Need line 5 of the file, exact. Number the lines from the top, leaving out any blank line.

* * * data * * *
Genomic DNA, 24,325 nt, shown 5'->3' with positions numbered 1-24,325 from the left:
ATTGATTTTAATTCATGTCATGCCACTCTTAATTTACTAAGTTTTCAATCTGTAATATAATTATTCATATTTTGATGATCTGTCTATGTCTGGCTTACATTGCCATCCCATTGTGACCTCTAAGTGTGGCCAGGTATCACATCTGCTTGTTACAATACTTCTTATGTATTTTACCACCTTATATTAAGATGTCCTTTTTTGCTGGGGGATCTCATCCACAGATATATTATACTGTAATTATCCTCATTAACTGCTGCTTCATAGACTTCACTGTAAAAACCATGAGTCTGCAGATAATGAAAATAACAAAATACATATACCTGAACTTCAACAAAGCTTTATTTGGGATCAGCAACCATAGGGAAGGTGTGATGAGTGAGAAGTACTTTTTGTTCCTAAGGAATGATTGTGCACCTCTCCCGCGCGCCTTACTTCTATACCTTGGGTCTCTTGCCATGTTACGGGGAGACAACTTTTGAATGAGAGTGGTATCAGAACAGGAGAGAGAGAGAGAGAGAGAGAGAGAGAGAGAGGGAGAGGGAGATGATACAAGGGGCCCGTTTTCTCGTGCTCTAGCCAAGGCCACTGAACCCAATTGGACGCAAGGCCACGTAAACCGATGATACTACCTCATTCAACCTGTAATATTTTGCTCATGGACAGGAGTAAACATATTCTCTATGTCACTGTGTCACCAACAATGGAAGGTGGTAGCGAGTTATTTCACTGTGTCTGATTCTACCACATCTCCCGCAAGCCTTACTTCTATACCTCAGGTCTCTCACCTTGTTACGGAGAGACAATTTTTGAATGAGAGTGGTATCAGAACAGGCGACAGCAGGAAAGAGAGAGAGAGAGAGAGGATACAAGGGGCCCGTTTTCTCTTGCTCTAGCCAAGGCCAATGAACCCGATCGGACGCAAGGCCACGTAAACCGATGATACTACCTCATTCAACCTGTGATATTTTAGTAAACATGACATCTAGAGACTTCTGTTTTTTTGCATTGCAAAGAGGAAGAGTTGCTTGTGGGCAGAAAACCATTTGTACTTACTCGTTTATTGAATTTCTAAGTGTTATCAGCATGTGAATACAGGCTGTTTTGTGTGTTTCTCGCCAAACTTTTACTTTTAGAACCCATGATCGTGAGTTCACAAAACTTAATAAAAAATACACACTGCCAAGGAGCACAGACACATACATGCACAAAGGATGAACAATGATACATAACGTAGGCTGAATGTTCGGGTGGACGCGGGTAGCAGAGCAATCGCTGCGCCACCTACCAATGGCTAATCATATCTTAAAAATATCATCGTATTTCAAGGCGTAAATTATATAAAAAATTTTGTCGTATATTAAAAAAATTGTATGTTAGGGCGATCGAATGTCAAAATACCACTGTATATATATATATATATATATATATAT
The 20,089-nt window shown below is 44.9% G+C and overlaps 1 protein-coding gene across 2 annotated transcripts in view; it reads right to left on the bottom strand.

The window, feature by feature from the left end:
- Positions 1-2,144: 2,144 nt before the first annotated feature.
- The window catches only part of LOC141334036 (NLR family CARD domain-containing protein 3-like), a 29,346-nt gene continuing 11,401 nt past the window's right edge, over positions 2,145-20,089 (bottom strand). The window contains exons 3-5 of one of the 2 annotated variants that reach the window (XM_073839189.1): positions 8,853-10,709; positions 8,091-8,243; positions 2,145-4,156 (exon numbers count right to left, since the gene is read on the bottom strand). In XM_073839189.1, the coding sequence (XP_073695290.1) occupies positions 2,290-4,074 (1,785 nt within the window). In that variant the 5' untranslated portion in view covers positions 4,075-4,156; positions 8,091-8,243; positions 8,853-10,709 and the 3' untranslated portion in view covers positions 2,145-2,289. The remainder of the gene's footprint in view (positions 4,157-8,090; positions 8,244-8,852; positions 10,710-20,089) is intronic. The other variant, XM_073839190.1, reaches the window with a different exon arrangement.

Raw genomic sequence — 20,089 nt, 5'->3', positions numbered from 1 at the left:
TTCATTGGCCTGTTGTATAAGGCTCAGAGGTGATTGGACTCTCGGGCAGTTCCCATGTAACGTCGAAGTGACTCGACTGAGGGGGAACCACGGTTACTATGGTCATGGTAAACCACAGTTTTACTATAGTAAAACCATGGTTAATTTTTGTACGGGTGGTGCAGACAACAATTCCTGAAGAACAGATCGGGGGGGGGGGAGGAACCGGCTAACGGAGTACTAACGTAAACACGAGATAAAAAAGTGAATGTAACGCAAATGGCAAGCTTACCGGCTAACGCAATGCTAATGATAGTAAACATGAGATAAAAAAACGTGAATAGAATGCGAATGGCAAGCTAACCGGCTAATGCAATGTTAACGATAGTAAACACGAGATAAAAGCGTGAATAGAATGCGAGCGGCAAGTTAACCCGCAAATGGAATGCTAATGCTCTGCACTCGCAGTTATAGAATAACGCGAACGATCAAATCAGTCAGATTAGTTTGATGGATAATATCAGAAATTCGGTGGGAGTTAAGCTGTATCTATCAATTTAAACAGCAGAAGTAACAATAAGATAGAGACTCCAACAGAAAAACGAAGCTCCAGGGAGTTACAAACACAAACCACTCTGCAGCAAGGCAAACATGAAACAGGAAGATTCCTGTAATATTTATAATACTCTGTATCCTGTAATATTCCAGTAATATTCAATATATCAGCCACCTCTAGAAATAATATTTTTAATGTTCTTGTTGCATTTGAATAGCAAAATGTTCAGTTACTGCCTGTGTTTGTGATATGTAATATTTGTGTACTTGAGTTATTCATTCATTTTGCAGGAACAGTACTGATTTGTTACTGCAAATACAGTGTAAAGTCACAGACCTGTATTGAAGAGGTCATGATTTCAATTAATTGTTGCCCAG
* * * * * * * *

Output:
- Positions 1-2,144: 2,144 nt before the first annotated feature.